In the summer of 2013, after the Warrior Games, he was “in trouble”, Harry writes, “toggling between bouts of debilitating lethargy and terrifying panic attacks”.
Even though he had years of royal experience in the public eye, speaking at events, he explains that he suddenly found himself “incapable” of fulfilling these duties.
In his tell-all book he writes: “Hours before a speech or public appearance I’d be soaked in sweat. Then, during the event itself, I’d be unable to think, my mind buzzing with fear and fantasies of running away.
“The panic often started with putting on a suit first thing in the morning," he continues in the book. "Strange – that was my trigger: The Suit. As I buttoned up my shirt I could feel my blood pressure soaring. As I knotted my tie, I could feel my throat closing. By the time I was pulling on the jacket, lacing the smart shoes, sweat was running down my cheeks and back.”
It isn't the first time Harry has discussed his struggle with panic attacks, previously speaking candidly about his mental health, which includes experiencing severe anxiety and panic attacks while trying to perform is royal duties.
"Every time I put a suit and tie on and having to do the role and sort of like go, let's go," he said in the docu-series The Me You Can't See.
"Before I even left the house I was pouring with sweat, my heart rate was . . . I was in fight or flight mode. Panic attacks, severe anxiety . . . So [age] 28 to probably 32 was a nightmare time in my life, freaking out."
Harry isn't the only celebrity to share their experiences of panic attacks. Back in 2020 Fearne Cotton shared an emotional Instagram post detailing the first panic attack she'd suffered in months during the coronavirus lockdown.
Sharing a picture of herself from her bathroom, the TV presenter confessed that the symptoms of the attack started once she got into bed, and her heart started racing.
She went on to explain she’d woken up feeling “bruised and fuzzy”.
In the accompanying caption, the TV star elaborated on what had happened: “I don't often feel comfortable posting stuff like this on here as these moments are best told in carefully written books or spoken aloud in context but hey, we're in weird times so all rules are out of the window.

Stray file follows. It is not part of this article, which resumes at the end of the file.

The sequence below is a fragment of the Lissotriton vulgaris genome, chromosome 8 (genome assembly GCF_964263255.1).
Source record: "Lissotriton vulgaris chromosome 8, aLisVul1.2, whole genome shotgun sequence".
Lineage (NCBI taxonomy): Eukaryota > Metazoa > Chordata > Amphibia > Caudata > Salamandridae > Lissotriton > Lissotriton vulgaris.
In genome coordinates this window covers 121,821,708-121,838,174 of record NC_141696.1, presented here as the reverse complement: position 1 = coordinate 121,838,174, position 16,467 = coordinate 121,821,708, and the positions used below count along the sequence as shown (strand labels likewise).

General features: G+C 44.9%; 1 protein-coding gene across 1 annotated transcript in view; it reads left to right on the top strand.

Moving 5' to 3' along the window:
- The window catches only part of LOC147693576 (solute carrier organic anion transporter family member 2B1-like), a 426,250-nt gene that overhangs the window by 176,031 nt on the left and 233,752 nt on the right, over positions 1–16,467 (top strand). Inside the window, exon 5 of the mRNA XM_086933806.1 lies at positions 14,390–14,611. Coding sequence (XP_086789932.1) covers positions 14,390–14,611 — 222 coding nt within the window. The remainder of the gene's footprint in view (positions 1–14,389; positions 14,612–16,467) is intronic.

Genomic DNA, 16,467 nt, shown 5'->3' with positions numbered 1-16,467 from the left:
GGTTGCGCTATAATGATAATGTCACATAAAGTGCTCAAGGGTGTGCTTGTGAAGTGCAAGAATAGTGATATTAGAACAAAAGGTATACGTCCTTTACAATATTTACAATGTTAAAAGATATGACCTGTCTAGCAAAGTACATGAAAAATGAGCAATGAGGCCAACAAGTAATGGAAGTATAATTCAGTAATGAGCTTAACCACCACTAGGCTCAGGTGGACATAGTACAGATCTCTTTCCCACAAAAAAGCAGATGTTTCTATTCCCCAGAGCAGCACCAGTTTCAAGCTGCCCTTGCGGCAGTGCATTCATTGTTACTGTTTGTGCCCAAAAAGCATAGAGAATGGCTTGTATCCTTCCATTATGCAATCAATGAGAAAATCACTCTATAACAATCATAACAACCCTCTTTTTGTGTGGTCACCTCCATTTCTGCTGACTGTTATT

“Last night I had my first panic attack in months,” she continued. “It had been so long I had almost forgotten they can sneak up out of the blue, or pink, considering last night's moon.”
Fearne continued by explaining that her heightened state lasted for three hours before she managed to drift off to sleep, only to be woken by her son, Rex.
The radio presenter said her reason for sharing wasn’t to garner sympathy, but to help others who suffer from panic attacks know that they’re not on their own.
“I’m putting it out there for those who experience the same yet feel alone,” she wrote.
“I often feel I'm the only one who can’t do normal stuff like sleep well or stay calm in chaos so for all those in the same boat... we stand together. It'll pass, calm will resurface, it's just a road bump today, so for now we can feel tired and know that’s OK. Big love to you all whatever you’re going through today. Love and Peace.”
What is a panic attack?
“Panic attacks are an exaggeration of the body’s usual reaction to danger, stress or excitement,” Stephen Buckley, head of information at the mental health charity Mind previously told Yahoo UK. “They can be triggered by stressful places, situations or events, but some people may experience a panic attack without any clear trigger.”
Buckley says a panic attack can be differentiated from other anxiety symptoms by its intensity and duration of symptoms.
“Panic attacks can be frightening, especially if you’ve never experienced one before and don’t know what’s happening.
“They’re associated with physical symptoms such as rapid breathing, nausea, sweating and sometimes chest pains which can feel difficult to control, but there are ways to cope with them.”
What to do if you are suffering from panic attacks
Pause and observe your thoughts
“If possible, you should stay where you are during a panic attack,” Dr Donna Grant, consultant psychiatrist at Priory’s Chelmsford Hospital advises. “Then pause for moment, observe your thoughts and tell yourself that your mind is reacting to these thoughts and anxiety.
“These feelings are normal - it’s just the body's alarm system doing its job when it doesn't need to. It's important to see the situation through. Stick with the panic; it will pass.”
Learn to control your breathing
People often hyperventilate during a panic attack. This means taking deeper breaths than normal which results in you feeling short of breath, causing a feeling of dizziness, disorientation and chest pains.